China Sahana/VM Deployment–Day 7

This was an intense day. Gang Chen reported that the China team wants to accelerate plans to deploy the VM (Volunteer Management) module in Chengdu. As Xin S, China team project manager, put it, “people management is important…so you can fully speed up on volunteer management.” The priority for now is to finish translation of VM into Chinese.

Gang called us (Trishan, Giovanni, Antonio, and the me) at 11:30 AM with a new list of bug reports and feature requests. He reported that the China team had made changes to Sahana’s Disaster Victim Registry (DVR) that seem to have impacted the VM module. Given the independence between the various modules, the only way that changes in one module should cause bugs in another is if the changes involved some underlying functionality. From Gang’s initial report it sounded like the China team had made changes to the Sahana database.

The changes involved the Sahana’s geographical location system. Sahana’s location model is hierarchical: (country, state, city) or (country, province, city, locale) and so on. It is completely customizable, meaning that the user can specify the name and number of the levels in the hierarchy. This is usually done by admin when the system is initialized. Admin can set the top level of the hierarchy to a very broad (country) or very narrow (neighborhood) location, and any number of hierarchical levels can be specified:




Sahana’s UI is well designed to allow great flexibility in setting up the location system. However, it is not well documented and it is easy to see that an inexperienced Sahana user might have trouble figuring out how to use it effectively.

It seems that the Chengdu team was not able to set up an appropriate location hierarchy. This was evident from the bug reports we received. The following screen shots show that although a 8-level location hierarchy was created (first image), victim locations are input (second image) using a single drop-down menu plus a text field:


After much discussion, it became evident that the China team wanted to flatten the hierarchy to a single level (hence the single drop-down) plus some free-form textual information. This was confirmed in a subsequent phone conference (see below).

After much discussion we drafted a message to the China team explaining what we think went wrong and how it could be fixed using Sahana’s built-in location infrastructure. Our primary concern was that the changes made to the location infrastructure in the DVR were the cause of the location errors in the VM and would cause similar errors in other Sahana modules. We recommended rolling back the changes and reconfiguring the location hierarchy (as a single layer) using Sahana’s built-in functionality. Gang Chen requested a conference call with the China team for later in the day.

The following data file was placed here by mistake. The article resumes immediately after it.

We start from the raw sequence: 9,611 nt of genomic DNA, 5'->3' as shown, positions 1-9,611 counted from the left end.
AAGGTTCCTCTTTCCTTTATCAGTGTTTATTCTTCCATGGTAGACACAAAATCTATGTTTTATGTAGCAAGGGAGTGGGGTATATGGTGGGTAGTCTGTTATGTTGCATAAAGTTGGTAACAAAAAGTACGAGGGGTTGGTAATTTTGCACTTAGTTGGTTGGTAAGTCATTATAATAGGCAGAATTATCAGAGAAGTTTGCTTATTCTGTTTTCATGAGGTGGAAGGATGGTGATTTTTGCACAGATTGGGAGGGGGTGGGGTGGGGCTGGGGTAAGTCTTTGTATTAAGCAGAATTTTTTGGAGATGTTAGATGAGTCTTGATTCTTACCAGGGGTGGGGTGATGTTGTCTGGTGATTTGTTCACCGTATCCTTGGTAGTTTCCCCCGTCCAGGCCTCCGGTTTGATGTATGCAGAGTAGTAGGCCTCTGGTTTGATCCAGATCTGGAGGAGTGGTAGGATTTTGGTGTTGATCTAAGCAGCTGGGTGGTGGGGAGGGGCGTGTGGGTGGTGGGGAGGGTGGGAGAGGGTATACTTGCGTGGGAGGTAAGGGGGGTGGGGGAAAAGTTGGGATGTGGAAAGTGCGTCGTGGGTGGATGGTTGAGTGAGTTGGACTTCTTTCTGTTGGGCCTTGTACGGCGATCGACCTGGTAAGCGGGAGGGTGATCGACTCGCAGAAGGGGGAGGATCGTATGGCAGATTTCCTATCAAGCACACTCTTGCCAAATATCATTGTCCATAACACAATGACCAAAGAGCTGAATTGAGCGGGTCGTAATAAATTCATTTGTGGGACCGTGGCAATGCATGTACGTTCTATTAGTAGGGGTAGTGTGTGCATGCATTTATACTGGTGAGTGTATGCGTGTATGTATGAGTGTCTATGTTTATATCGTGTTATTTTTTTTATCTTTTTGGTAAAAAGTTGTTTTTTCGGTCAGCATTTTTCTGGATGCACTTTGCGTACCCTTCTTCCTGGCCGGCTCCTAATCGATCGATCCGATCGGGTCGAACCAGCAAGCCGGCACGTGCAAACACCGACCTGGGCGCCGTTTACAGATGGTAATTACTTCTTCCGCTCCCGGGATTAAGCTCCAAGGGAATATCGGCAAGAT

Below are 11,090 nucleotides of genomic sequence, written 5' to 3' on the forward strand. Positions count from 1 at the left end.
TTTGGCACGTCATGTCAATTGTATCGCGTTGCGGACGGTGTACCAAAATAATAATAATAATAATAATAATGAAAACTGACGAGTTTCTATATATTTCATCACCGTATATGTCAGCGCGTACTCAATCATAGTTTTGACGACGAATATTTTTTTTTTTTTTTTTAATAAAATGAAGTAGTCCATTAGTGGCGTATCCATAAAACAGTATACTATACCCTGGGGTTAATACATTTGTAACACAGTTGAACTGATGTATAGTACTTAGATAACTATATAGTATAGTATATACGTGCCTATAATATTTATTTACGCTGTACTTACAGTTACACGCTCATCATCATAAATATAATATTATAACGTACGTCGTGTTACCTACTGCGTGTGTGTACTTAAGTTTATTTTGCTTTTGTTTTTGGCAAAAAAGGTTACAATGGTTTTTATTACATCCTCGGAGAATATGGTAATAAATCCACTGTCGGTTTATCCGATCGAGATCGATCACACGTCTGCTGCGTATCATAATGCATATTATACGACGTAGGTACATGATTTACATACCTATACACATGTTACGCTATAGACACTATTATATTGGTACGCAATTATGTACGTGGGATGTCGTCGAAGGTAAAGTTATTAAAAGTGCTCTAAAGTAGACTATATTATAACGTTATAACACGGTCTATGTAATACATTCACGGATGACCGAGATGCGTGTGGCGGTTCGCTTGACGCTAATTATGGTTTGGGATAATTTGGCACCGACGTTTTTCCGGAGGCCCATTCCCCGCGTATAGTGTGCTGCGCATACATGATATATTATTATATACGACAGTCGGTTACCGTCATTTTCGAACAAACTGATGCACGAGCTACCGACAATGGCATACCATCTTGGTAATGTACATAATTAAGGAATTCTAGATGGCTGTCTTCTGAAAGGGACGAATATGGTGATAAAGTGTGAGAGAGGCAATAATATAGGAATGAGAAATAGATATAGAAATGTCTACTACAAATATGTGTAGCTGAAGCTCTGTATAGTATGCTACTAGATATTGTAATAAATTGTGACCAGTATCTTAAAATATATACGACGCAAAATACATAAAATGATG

We then went through the seven bug reports that Gang Chen received from the Sahana team, several of which had nothing to do with the location issues. Fortunately, most were straightforward to figure out. We went through each report in turn. Gang would translate the report from Chinese and then try to reproduce it using the demo system installed on IBM-China’s server. We would try to reproduce using our demo versions, one located on Giovanni’s server and one on my laptop. Our versions had been updated on Friday from files sent by Gang. One problem from this indirect approach is that it not always possible to determine if we are looking at the same version of the system. However, we were able to determine the causes for all the bugs. Here’s a rough transcript of our team analysis: Buganalysis.0524.txt.

The conference call ended at around 2:00 PM. After that Trishan, Giovanni, Antonio, and I met at Trinity to work on the bug fixes together. We synchronized our systems to our local VPN repository. We fixed two or three bugs by 5:00 PM when I had to leave for a BBQ. When I got back home at 11:30 PM the rest of the non-location bugs were fixed and Giovanni had transmitted our most recent build to Gang Chen who committed it to the IBM-China server. Here’s a summary of the fixes: Bugfixes.0524.txt.

At 11:30 PM or so I joined a conference call that Gang set up with the China team. Gang reported that the China team did not make any changes to the data model (database structure) but only to the data. That’s good. As we expected, they implemented a flattened, 1-level location hierarchy, as can be seen by comparing the 4-level hierarchy we use in our demo system:

// MySQL dump of location table.
INSERT INTO `location` (`loc_uuid`, `parent_id`, `opt_location_type`, `name`, `iso_code`, `description`) VALUES
('w50dlc-1', 'NULL', '1', 'USA', 'NULL', 'Country'),
('w50dlc-2', 'w50dlc-1', '2', 'Connecticut', 'NULL', 'The nutmeg state'),
('w50dlc-3', 'w50dlc-2', '3', 'Hartford', 'NULL', 'New England''s rising star'),
('w50dlc-4', 'w50dlc-3', '4', 'Trinity College', 'NULL', 'Soon to be D3 baseball champs');

with the 1-level hierarchy used in the China demo, in which all locations have a NULL parent and a 0 level: